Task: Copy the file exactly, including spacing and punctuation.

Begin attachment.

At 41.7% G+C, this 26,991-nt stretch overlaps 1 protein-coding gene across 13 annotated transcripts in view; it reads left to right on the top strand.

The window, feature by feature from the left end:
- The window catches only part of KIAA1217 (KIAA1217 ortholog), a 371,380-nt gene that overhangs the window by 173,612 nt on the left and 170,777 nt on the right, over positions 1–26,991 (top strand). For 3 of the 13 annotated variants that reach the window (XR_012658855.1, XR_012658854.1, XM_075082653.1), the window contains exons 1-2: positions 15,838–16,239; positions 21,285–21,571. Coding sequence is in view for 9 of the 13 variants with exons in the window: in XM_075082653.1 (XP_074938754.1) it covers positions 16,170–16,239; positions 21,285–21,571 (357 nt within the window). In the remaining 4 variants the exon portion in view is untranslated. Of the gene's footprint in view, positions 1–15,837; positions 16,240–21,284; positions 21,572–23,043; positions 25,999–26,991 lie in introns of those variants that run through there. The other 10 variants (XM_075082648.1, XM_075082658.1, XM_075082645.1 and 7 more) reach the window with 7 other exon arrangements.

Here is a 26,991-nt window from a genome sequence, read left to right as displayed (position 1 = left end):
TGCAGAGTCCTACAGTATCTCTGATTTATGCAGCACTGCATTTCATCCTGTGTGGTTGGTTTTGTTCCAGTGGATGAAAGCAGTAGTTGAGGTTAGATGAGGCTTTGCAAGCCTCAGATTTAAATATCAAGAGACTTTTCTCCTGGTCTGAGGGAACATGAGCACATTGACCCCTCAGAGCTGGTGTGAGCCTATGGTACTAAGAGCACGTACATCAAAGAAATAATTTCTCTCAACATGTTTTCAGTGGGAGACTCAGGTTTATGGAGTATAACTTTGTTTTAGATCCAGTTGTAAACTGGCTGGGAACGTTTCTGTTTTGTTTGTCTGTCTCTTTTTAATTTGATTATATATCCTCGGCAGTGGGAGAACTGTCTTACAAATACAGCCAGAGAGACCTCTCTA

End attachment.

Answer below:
At 41.7% G+C, this 26,991-nt stretch overlaps 1 protein-coding gene across 13 annotated transcripts in view; it reads left to right on the top strand.

The window, feature by feature from the left end:
- The window catches only part of KIAA1217 (KIAA1217 ortholog), a 371,380-nt gene that overhangs the window by 173,612 nt on the left and 170,777 nt on the right, over positions 1–26,991 (top strand). For 3 of the 13 annotated variants that reach the window (XR_012658855.1, XR_012658854.1, XM_075082653.1), the window contains exons 1-2: positions 15,838–16,239; positions 21,285–21,571. Coding sequence is in view for 9 of the 13 variants with exons in the window: in XM_075082653.1 (XP_074938754.1) it covers positions 16,170–16,239; positions 21,285–21,571 (357 nt within the window). In the remaining 4 variants the exon portion in view is untranslated. Of the gene's footprint in view, positions 1–15,837; positions 16,240–21,284; positions 21,572–23,043; positions 25,999–26,991 lie in introns of those variants that run through there. The other 10 variants (XM_075082648.1, XM_075082658.1, XM_075082645.1 and 7 more) reach the window with 7 other exon arrangements.

Here is a 26,991-nt window from a genome sequence, read left to right as displayed (position 1 = left end):
TGCAGAGTCCTACAGTATCTCTGATTTATGCAGCACTGCATTTCATCCTGTGTGGTTGGTTTTGTTCCAGTGGATGAAAGCAGTAGTTGAGGTTAGATGAGGCTTTGCAAGCCTCAGATTTAAATATCAAGAGACTTTTCTCCTGGTCTGAGGGAACATGAGCACATTGACCCCTCAGAGCTGGTGTGAGCCTATGGTACTAAGAGCACGTACATCAAAGAAATAATTTCTCTCAACATGTTTTCAGTGGGAGACTCAGGTTTATGGAGTATAACTTTGTTTTAGATCCAGTTGTAAACTGGCTGGGAACGTTTCTGTTTTGTTTGTCTGTCTCTTTTTAATTTGATTATATATCCTCGGCAGTGGGAGAACTGTCTTACAAATACAGCCAGAGAGACCTCTCTA